Nicolas Gomez, a carpenter who became a trash-picker, makes a violin from recycled materials at his home in the Cateura, a vast landfill outside Paraguay's capital of Asuncion. (Jorge Saenz/Associated Press)

The sounds of a classical guitar come from two big jelly cans. Used X-ray print-outs serve as the skins of a thumping drum set. A battered aluminum salad bowl and strings tuned with forks from what must have been an elegant table make a violin. Bottle caps work perfectly as keys for a saxophone.

A chamber orchestra of 20 children in the South American country of Paraguay uses these and other instruments made out of recycled materials from a landfill where their parents earn their living by picking through trash looking for valuables. The kids regularly perform the music of Beethoven and Mozart, Henry Mancini and the Beatles.

Rocio Riveros, 15, says it took her a year to learn how to play her flute, which was made from tin cans. “Now I can’t live without this orchestra,” she said.

The youngsters of the Orchestra of Instruments Recycled From Cateura performed in Brazil, Panama and Colombia last year and hope to play at an exhibit opening this year in their honor at the Musical Instrument Museum in Arizona.

“We want to provide a way out of the landfill for these kids and their families. So we’re doing the impossible so that they can travel outside Paraguay, to become renowned and admired,” says Favio Chavez, the social worker and music teacher who started the orchestra.

Noelia Rios, 12, a trash-picker’s daughter, is a guitar picker in the Orchestra of Instruments Recycled From Cateura. Noelia's 14-year-old sister and 16-year-old aunt also play in the orchestra. (Jorge Saenz/Associated Press)

Alejandra Amarilla Nash, who makes documentary, or nonfiction, movies, is even making a movie about the kids, called “Landfill Harmonic.”

The documentary is far from complete. The kids still have much to prove. But the filmmakers created a Facebook page and posted a short trailer on YouTube and Vimeo that has gone viral, quickly getting more than a million views altogether.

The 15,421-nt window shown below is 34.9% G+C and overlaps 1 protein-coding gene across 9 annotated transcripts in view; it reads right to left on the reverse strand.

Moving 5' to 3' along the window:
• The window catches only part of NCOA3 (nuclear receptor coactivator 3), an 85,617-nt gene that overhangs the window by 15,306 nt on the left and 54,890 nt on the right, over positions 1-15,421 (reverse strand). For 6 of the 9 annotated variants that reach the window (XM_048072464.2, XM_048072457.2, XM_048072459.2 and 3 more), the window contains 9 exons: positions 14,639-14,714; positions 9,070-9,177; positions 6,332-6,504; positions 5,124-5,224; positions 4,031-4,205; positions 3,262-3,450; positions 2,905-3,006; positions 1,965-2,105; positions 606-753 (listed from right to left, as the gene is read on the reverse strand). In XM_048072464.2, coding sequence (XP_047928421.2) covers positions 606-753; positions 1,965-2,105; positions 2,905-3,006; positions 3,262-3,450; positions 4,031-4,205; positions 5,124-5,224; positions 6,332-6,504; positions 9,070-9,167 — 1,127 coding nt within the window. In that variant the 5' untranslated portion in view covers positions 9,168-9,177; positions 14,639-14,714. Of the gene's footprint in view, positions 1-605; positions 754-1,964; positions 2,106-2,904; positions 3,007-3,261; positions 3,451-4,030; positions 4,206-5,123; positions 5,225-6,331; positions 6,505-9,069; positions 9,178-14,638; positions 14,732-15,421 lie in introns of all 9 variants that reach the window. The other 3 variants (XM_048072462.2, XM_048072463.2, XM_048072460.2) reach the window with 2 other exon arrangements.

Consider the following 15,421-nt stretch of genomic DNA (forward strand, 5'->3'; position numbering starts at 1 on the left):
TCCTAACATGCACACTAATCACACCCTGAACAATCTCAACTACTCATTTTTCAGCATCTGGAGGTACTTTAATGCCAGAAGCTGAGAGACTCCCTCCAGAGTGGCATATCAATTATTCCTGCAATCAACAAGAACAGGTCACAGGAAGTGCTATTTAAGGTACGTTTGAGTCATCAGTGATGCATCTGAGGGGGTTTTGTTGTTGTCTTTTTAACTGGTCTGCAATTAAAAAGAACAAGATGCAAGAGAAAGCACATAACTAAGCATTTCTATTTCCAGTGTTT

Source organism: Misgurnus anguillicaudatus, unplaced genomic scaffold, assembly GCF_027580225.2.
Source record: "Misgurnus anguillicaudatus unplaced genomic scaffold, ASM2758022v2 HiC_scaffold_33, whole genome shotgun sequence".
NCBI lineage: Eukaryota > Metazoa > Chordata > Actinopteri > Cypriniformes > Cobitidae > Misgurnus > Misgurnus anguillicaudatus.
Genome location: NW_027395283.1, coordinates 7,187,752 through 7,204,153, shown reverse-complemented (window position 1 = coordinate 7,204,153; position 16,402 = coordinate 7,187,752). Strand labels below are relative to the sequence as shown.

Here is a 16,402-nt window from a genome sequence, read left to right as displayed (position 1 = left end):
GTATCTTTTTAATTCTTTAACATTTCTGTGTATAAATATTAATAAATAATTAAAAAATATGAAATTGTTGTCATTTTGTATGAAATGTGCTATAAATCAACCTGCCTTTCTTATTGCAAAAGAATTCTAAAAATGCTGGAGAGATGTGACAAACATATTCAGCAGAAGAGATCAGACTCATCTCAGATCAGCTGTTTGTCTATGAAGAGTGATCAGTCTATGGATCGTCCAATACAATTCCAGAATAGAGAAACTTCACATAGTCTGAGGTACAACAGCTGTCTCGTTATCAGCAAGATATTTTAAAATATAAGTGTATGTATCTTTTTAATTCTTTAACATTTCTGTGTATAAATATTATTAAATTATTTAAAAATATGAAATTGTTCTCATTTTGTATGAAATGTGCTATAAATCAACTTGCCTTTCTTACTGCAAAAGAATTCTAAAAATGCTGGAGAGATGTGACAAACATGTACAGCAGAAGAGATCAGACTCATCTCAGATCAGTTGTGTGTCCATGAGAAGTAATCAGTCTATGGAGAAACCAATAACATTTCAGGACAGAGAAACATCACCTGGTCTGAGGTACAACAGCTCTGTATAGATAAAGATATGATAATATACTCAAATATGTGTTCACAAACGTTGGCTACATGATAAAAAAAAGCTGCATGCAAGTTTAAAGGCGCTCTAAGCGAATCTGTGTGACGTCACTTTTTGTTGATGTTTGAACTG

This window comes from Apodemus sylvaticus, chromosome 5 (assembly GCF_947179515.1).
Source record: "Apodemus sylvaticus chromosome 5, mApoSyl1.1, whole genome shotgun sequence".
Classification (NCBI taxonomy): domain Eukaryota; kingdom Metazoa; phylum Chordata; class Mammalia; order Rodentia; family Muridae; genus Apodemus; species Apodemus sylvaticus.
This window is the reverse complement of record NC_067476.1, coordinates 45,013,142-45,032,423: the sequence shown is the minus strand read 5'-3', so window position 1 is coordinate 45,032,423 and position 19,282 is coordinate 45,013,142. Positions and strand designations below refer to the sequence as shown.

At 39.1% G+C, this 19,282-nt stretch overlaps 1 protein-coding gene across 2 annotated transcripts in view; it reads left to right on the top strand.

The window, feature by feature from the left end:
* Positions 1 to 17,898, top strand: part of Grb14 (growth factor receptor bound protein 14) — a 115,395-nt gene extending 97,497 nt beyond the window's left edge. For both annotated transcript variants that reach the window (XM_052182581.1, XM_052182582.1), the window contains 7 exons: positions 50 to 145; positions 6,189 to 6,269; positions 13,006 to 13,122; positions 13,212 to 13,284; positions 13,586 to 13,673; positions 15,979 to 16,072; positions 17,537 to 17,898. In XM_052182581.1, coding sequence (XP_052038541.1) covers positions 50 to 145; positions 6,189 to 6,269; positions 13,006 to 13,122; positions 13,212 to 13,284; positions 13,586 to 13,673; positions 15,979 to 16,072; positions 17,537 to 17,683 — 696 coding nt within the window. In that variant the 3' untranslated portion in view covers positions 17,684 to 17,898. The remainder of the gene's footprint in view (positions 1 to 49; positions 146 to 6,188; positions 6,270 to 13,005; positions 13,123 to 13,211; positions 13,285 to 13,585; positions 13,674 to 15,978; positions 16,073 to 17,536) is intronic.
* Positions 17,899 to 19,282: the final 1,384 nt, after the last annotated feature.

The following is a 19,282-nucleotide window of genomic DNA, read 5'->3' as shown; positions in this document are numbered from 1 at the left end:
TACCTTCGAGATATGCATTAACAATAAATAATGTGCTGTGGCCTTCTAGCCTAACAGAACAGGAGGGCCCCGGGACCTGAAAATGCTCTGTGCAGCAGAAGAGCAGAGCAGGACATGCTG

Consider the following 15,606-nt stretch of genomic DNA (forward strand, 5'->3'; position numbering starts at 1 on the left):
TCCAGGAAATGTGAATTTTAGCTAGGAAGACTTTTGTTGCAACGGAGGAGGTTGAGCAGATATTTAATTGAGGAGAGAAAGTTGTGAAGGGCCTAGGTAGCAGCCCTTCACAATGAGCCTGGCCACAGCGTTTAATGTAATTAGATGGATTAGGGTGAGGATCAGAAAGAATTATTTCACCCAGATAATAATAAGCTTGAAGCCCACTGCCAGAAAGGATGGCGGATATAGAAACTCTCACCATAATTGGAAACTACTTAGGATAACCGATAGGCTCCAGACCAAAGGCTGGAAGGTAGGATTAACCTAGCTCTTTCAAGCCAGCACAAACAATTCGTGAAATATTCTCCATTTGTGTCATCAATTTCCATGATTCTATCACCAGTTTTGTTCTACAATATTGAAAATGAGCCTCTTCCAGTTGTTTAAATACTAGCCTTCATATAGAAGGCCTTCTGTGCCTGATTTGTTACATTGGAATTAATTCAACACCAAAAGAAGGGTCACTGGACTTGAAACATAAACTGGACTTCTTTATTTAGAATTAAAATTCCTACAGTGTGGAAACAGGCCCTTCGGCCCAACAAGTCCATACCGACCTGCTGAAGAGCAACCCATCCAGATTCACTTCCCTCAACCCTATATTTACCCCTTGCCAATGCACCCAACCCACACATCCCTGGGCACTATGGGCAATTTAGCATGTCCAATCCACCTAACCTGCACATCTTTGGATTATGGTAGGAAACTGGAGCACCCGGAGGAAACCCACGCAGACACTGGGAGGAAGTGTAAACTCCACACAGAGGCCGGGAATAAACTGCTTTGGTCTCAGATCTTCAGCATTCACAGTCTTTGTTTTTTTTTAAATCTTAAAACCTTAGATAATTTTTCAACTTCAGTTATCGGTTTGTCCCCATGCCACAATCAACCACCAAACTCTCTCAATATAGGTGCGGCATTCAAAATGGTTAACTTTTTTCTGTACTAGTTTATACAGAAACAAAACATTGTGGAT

“It’s a beautiful story and also fits in very well with this theme of ingenuity of humans around the world using what they have at their disposal to create music,” says Daniel Piper, who works at the 5,000-instrument Arizona museum.

The community of Cateura could not be more poor. But the music coming from garbage has some families believing in a different future for their children.

“Thanks to the orchestra, we were in Rio de Janeiro! We bathed in the sea. . . . I never thought my dreams would become reality,” says Tania Vera, a 15-year-old violinist who lives in a wooden shack. Now Tania wants to be a veterinarian, as well as a musician.

The orchestra was started by Chavez, 37. He had learned clarinet and guitar as a child, and had started a small music school in another town in Paraguay before he got a job with an environmental organization teaching trash-pickers how to protect themselves.

Chavez opened a tiny music school at the landfill five years ago, hoping to keep youngsters out of trouble. But he had just five instruments to share, and the kids often grew restless.

So Chavez asked one of the trash-pickers, Nicolas Gomez, to make some instruments from recycled materials to keep the younger kids occupied.

“He found a drum and repaired it, and one thing led to another. Since he had been a carpenter, I asked him to make me a guitar. And so we just kept at it,” Chavez says.

Come April, the classical stringed instruments that Gomez has made in his workshop alongside his pigs and chickens will be on display in Arizona alongside one of John Lennon’s pianos and Eric Clapton’s guitars.

The orchestra is giving new meaning to the life of kids in the town. “I’m famous in my school thanks to being in the orchestra,” says 12-year-old Noelia Rios.

Associated Press